Think Tank: Robots Could Replace Migrant Workers In Britain

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TN Note: What Britain needs: More robots, less migrant workers. This makes for an interesting twist on using migration as a means of implementing Sustainable Development. After all, it is globalist Peter Sutherland who claims that a requirement for Sustainable Development is a multicultural society – driven by migration. Still, it is easier to manage robots than people, so perhaps Technocracy will find a winner here. 

Britain’s decision to leave the EU will force companies that rely on migrant labour to rethink their business models, if it leads to restrictions on low-skilled immigration.

For some, robots may be the most likely replacement, according to a report by the Resolution Foundation think-tank.

Almost one third of the workforce in food manufacturing are EU migrants. More than a fifth of domestic personnel are from the EU, and more than one in eight workers in sectors ranging from agriculture to warehousing and textiles manufacturing.

An end to free movement of labour would – other things being equal — make it more costly to fill these jobs. Given other changes such as the living wage, auto-enrolment in workplace pensions and the apprenticeship levy, there will be a strong incentive for employers to invest in automation.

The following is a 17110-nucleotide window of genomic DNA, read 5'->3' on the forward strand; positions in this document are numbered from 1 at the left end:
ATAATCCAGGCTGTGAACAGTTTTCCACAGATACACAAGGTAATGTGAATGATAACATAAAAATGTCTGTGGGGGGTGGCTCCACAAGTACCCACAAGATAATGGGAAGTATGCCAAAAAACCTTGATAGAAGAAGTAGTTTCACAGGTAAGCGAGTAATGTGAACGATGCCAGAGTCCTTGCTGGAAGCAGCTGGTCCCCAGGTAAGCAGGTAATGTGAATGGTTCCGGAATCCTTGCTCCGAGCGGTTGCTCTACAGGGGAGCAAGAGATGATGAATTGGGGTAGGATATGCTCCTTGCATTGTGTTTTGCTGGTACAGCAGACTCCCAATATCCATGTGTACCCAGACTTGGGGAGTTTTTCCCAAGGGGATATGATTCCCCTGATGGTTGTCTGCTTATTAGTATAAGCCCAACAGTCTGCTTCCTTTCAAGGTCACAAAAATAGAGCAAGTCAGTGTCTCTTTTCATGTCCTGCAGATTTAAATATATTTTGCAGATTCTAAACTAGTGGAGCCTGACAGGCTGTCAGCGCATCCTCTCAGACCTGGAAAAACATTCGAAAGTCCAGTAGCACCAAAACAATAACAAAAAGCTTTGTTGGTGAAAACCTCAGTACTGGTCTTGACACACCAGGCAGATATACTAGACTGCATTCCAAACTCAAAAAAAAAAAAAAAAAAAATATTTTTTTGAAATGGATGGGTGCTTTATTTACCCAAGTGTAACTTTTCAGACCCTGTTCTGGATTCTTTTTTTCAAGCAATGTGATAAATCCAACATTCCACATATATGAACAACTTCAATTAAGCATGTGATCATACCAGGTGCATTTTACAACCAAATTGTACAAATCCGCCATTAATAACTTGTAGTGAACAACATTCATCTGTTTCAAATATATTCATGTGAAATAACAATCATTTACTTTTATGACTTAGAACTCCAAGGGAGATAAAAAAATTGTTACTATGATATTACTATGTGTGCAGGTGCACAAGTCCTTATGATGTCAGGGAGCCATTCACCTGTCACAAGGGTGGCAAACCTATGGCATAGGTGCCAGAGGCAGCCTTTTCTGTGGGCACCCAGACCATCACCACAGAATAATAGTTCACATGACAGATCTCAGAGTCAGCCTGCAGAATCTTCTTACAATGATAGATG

This does not have to be a bad thing, the think-tank argues. The ready supply of cheap workers has allowed UK employers to get away with relatively low levels of capital investment for many years, a trend that has become even more evident since the global financial crisis.

“What the UK needs – with its high employment, terrible productivity performance and low investment – is more robots,” said Adam Corlett, analyst at the Resolution Foundation. The think-tank suggests that new technologies will be crucial to a recovery in UK productivity and pay growth.

There is some precedent for employers replacing migrants with machines: in the US, mechanisation transformed California’s tomato industry when the supply of Mexican farm labourers through the Bracero programme ended.

However, some sectors — such as food manufacturing or food service — are far more susceptible to rapid automation than others. In other areas, such as cleaning or transport, there is far less scope for innovation. Employers are more likely to look again at training and career structures, and lobby government to allow immigration where there are sectoral shortages.

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